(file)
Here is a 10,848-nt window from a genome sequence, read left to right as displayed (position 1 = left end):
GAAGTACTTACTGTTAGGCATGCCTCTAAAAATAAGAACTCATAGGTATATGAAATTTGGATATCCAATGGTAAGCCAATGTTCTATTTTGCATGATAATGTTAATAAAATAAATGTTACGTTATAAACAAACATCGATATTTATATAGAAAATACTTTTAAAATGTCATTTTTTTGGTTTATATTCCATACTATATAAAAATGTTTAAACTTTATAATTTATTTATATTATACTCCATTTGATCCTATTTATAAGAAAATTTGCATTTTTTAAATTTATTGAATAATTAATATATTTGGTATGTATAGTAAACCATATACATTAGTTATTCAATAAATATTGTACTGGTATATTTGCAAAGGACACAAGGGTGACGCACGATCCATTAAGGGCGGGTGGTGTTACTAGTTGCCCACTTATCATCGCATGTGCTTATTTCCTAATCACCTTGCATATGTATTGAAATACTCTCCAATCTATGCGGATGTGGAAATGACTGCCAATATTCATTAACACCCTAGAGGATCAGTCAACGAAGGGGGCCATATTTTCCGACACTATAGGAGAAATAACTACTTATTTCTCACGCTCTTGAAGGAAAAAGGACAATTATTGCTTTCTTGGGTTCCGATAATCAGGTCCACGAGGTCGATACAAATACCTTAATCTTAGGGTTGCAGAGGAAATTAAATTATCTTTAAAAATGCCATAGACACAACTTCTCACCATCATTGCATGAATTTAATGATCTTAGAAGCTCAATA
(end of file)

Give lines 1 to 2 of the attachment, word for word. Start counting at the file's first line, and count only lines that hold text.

Here is a 10,848-nt window from a genome sequence, read left to right as displayed (position 1 = left end):
GAAGTACTTACTGTTAGGCATGCCTCTAAAAATAAGAACTCATAGGTATATGAAATTTGGATATCCAATGGTAAGCCAATGTTCTATTTTGCATGATAATGTTAATAAAATAAATGTTACGTTATAAACAAACATCGATATTTATATAGAAAATACTTTTAAAATGTCATTTTTTTGGTTTATATTCCATACTATATAAAAATGTTTAAACTTTATAATTTATTTATATTATACTCCATTTGATCCTATTTATAAGAAAATTTGCATTTTTTAAATTTATTGAATAATTAATATATTTGGTATGTATAGTAAACCATATACATTAGTTATTCAATAAATATTGTACTGGTATATTTGCAAAGGACACAAGGGTGACGCACGATCCATTAAGGGCGGGTGGTGTTACTAGTTGCCCACTTATCATCGCATGTGCTTATTTCCTAATCACCTTGCATATGTATTGAAATACTCTCCAATCTATGCGGATGTGGAAATGACTGCCAATATTCATTAACACCCTAGAGGATCAGTCAACGAAGGGGGCCATATTTTCCGACACTATAGGAGAAATAACTACTTATTTCTCACGCTCTTGAAGGAAAAAGGACAATTATTGCTTTCTTGGGTTCCGATAATCAGGTCCACGAGGTCGATACAAATACCTTAATCTTAGGGTTGCAGAGGAAATTAAATTATCTTTAAAAATGCCATAGACACAACTTCTCACCATCATTGCATGAATTTAATGATCTTAGAAGCTCAATA